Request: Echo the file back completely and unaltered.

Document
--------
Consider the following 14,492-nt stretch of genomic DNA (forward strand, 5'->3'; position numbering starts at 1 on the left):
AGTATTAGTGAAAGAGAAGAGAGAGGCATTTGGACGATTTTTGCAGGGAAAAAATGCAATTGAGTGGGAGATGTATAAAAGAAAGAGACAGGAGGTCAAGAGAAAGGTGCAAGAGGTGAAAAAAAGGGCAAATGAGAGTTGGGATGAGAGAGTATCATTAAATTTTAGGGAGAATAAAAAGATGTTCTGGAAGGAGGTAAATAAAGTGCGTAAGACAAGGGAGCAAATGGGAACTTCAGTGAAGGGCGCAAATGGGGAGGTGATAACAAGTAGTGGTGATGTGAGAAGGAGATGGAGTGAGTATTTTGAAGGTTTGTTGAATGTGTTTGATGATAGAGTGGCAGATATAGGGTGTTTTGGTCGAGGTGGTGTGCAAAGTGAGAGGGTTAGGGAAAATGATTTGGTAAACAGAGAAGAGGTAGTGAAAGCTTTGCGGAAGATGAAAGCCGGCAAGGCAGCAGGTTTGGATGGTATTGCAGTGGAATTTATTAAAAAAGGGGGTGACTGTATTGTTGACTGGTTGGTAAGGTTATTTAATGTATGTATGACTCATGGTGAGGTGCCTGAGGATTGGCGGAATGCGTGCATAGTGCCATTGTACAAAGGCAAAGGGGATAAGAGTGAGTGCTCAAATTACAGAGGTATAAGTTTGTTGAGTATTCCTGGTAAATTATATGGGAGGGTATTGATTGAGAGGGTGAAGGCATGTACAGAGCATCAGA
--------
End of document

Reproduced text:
Consider the following 14,492-nt stretch of genomic DNA (forward strand, 5'->3'; position numbering starts at 1 on the left):
AGTATTAGTGAAAGAGAAGAGAGAGGCATTTGGACGATTTTTGCAGGGAAAAAATGCAATTGAGTGGGAGATGTATAAAAGAAAGAGACAGGAGGTCAAGAGAAAGGTGCAAGAGGTGAAAAAAAGGGCAAATGAGAGTTGGGATGAGAGAGTATCATTAAATTTTAGGGAGAATAAAAAGATGTTCTGGAAGGAGGTAAATAAAGTGCGTAAGACAAGGGAGCAAATGGGAACTTCAGTGAAGGGCGCAAATGGGGAGGTGATAACAAGTAGTGGTGATGTGAGAAGGAGATGGAGTGAGTATTTTGAAGGTTTGTTGAATGTGTTTGATGATAGAGTGGCAGATATAGGGTGTTTTGGTCGAGGTGGTGTGCAAAGTGAGAGGGTTAGGGAAAATGATTTGGTAAACAGAGAAGAGGTAGTGAAAGCTTTGCGGAAGATGAAAGCCGGCAAGGCAGCAGGTTTGGATGGTATTGCAGTGGAATTTATTAAAAAAGGGGGTGACTGTATTGTTGACTGGTTGGTAAGGTTATTTAATGTATGTATGACTCATGGTGAGGTGCCTGAGGATTGGCGGAATGCGTGCATAGTGCCATTGTACAAAGGCAAAGGGGATAAGAGTGAGTGCTCAAATTACAGAGGTATAAGTTTGTTGAGTATTCCTGGTAAATTATATGGGAGGGTATTGATTGAGAGGGTGAAGGCATGTACAGAGCATCAGA